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Archive for Tuesday, September 6, 2005

Head of the class

LHS grad who skated through MIT earns free year of college

September 6, 2005

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Emily Schwartz doesn't exactly look like a geek.

She's nearly 6 feet tall, is a former track athlete and has long brown hair.

No pocket protector. No slide rule. No braces.

She promises, however, that deep down she is a card-carrying nerd. She has an engineering degree from the Massachusetts Institute of Technology to prove it.

"Everyone there is kind of nerdy; I'm not going to lie," Schwartz said. "But I kind of like it there. Part of the nerdiness is no one cares about the perceptions."

Being a nerd, it turns out, has its benefits. Like an all-expenses-paid year of study at Cambridge University in England.

Schwartz, a 2001 graduate of Lawrence High School and June graduate of MIT, will start classes at Cambridge Oct. 1 as one of 12 recipients of this year's Winston Churchill Scholarship. The award provides a full-ride scholarship for graduate study in engineering, math or science at Cambridge.

"That takes an exceptional person, even within MIT," said Paul Lagace, professor of aeronautics and astronautics at the Boston school. "It's the exceptionals of the exceptionals, if you will. What's really great about MIT students is they really have a joy for learning in general, but Emily particularly stood out in that regard."

Schwartz, the youngest of six children, already has a long list of college accolades under her belt:

Emily Schwartz, a Lawrence native and 2001 Lawrence High School graduate, earned a perfect 5.0 GPA at the Massachusetts Institute of Technology and was awarded a Winston Churchill Scholarship for graduate study in engineering, math or science at Cambridge University in England.  Schwartz also holds the high jump record at MIT.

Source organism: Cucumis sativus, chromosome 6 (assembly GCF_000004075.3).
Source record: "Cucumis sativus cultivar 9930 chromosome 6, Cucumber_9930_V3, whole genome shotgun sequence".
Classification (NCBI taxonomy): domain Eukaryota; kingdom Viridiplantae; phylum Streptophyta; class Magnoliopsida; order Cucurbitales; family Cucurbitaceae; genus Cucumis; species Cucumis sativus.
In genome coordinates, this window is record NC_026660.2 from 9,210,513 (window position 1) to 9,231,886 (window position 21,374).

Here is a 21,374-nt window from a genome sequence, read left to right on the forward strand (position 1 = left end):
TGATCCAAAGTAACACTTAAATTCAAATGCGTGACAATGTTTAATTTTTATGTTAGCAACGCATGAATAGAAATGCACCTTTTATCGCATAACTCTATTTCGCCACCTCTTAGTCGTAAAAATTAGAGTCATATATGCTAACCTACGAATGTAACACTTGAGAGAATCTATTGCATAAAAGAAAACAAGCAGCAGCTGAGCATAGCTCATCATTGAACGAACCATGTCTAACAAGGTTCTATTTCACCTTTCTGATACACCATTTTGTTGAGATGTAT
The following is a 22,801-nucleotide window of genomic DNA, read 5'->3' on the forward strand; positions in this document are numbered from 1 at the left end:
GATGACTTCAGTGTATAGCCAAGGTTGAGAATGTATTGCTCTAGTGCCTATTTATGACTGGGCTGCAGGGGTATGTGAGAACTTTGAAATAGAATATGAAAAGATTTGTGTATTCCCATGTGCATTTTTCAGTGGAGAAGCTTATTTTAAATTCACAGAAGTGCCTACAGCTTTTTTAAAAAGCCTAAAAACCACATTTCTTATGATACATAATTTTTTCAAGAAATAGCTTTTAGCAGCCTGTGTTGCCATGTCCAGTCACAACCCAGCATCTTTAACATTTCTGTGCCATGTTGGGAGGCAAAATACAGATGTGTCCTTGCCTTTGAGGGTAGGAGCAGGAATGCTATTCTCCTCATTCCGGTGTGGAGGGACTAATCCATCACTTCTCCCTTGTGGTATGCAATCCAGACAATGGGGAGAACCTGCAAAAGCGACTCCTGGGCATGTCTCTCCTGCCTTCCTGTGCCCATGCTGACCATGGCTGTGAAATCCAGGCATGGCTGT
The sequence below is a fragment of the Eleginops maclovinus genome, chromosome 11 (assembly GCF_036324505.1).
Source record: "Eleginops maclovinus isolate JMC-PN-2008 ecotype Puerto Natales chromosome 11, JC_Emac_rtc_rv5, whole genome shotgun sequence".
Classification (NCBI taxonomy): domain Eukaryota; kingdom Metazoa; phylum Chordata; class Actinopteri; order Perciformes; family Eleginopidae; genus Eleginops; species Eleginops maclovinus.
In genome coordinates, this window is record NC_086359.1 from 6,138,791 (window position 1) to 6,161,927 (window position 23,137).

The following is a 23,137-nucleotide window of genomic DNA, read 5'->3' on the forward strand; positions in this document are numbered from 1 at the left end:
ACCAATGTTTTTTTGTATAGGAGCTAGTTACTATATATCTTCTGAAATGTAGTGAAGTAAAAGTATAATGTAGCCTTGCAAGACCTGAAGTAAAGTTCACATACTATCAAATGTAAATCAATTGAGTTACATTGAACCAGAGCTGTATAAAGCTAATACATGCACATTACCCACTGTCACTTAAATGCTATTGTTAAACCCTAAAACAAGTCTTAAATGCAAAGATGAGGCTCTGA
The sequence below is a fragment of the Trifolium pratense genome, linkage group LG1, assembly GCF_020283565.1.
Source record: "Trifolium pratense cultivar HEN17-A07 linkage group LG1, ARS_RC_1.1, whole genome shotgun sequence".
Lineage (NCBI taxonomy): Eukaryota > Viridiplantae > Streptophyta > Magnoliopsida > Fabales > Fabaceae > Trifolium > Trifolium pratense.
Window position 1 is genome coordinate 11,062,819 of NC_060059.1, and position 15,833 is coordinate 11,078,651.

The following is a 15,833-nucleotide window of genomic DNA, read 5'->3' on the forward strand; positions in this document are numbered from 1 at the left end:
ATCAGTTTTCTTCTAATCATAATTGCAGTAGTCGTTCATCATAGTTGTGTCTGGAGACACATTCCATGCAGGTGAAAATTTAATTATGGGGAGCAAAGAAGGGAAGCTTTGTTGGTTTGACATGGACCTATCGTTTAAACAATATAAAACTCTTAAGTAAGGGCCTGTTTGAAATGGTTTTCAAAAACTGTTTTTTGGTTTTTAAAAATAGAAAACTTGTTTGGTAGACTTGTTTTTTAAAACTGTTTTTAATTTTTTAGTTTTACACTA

Emily Schwartz, a Lawrence native and 2001 Lawrence High School graduate, earned a perfect 5.0 GPA at the Massachusetts Institute of Technology and was awarded a Winston Churchill Scholarship for graduate study in engineering, math or science at Cambridge University in England. Schwartz also holds the high jump record at MIT.

¢ A perfect 5.0 GPA despite nearly leaving MIT freshman year when her father was killed in Alabama.

¢ The Salisbury Award, given to one or two top seniors in the aeronautics and astronomics department at MIT.

¢ MIT's De Florez Prize, which goes for "original thinking or ingenuity as demonstrated by the individual student."

She also was valedictorian of her high school class.

"I don't know how she did it," said her mother, Jackie Schwartz, a teacher at St. John's School. "I always thought she was just a regular kid growing up. She couldn't find the dirty clothes hamper around here, just like the other kids."

A lot of talent

Outside the classroom, Schwartz took third place in high jump at the high school track meet her senior year, jumping 5 feet 4 inches. Strangely, she was able to set the MIT high jump record with a jump of 5-foot-2.

Schwartz, 22, also volunteered at a women's shelter in Boston during her time in school.

"She likes to help people," Lagace said. "She would tutor students and helped run a freshman class."

Though most of her classmates were from the East and West coasts, Schwartz said she felt Lawrence schools prepared her well for MIT.

Evolution's role

That didn't mean she avoided teasing about her home state's debates about whether to allow the teaching of evolution in public schools, though. Most of her classmates, all math and science majors, couldn't understand why the state would back away from teaching evolution.

Ironically, the evolution debate helped get Schwartz into MIT. Her entrance exam was about the debate's first incarnation, in 2000.

"The gist of it was kids deserve to be taught the best of what science has to offer," she said. "To shelter them or compromise that information isn't fair to the students."

What's ahead

As she heads off to Cambridge, Schwartz plans to get a master's degree in sustainable development. She might stay in the aeronautical field, working with noise levels from airplanes, pollution or wind energy. Or she might try something different.

"It's save-the-world engineering," she said. "It's engineering for the common good. It's dealing with pollution, global warming and sustainability issues."

And she doesn't care if it takes being a bit of a nerd to make a difference.

"I really want to change the world," she said. "It's going to be a big adventure."

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